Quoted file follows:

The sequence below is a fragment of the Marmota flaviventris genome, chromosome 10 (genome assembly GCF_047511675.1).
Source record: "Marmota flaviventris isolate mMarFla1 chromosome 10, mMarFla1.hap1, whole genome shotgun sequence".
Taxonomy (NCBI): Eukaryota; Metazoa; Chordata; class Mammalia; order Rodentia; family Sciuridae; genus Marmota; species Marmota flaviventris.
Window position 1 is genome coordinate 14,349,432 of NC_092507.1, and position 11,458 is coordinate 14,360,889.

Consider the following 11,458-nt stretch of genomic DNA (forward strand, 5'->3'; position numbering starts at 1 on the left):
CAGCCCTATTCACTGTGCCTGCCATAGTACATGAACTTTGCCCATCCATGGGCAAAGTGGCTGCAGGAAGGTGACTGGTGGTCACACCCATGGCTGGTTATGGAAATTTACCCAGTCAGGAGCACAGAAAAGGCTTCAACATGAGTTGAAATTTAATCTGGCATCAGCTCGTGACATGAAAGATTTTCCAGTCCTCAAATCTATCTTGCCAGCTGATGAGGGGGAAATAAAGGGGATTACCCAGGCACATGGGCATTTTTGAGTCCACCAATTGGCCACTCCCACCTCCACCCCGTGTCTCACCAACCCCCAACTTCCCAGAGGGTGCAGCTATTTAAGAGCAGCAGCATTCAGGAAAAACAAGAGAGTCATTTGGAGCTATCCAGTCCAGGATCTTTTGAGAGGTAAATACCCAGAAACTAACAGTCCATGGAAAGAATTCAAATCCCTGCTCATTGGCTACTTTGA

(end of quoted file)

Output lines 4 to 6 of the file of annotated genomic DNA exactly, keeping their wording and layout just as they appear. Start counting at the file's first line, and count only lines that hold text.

Window position 1 is genome coordinate 14,349,432 of NC_092507.1, and position 11,458 is coordinate 14,360,889.

Consider the following 11,458-nt stretch of genomic DNA (forward strand, 5'->3'; position numbering starts at 1 on the left):
CAGCCCTATTCACTGTGCCTGCCATAGTACATGAACTTTGCCCATCCATGGGCAAAGTGGCTGCAGGAAGGTGACTGGTGGTCACACCCATGGCTGGTTATGGAAATTTACCCAGTCAGGAGCACAGAAAAGGCTTCAACATGAGTTGAAATTTAATCTGGCATCAGCTCGTGACATGAAAGATTTTCCAGTCCTCAAATCTATCTTGCCAGCTGATGAGGGGGAAATAAAGGGGATTACCCAGGCACATGGGCATTTTTGAGTCCACCAATTGGCCACTCCCACCTCCACCCCGTGTCTCACCAACCCCCAACTTCCCAGAGGGTGCAGCTATTTAAGAGCAGCAGCATTCAGGAAAAACAAGAGAGTCATTTGGAGCTATCCAGTCCAGGATCTTTTGAGAGGTAAATACCCAGAAACTAACAGTCCATGGAAAGAATTCAAATCCCTGCTCATTGGCTACTTTGA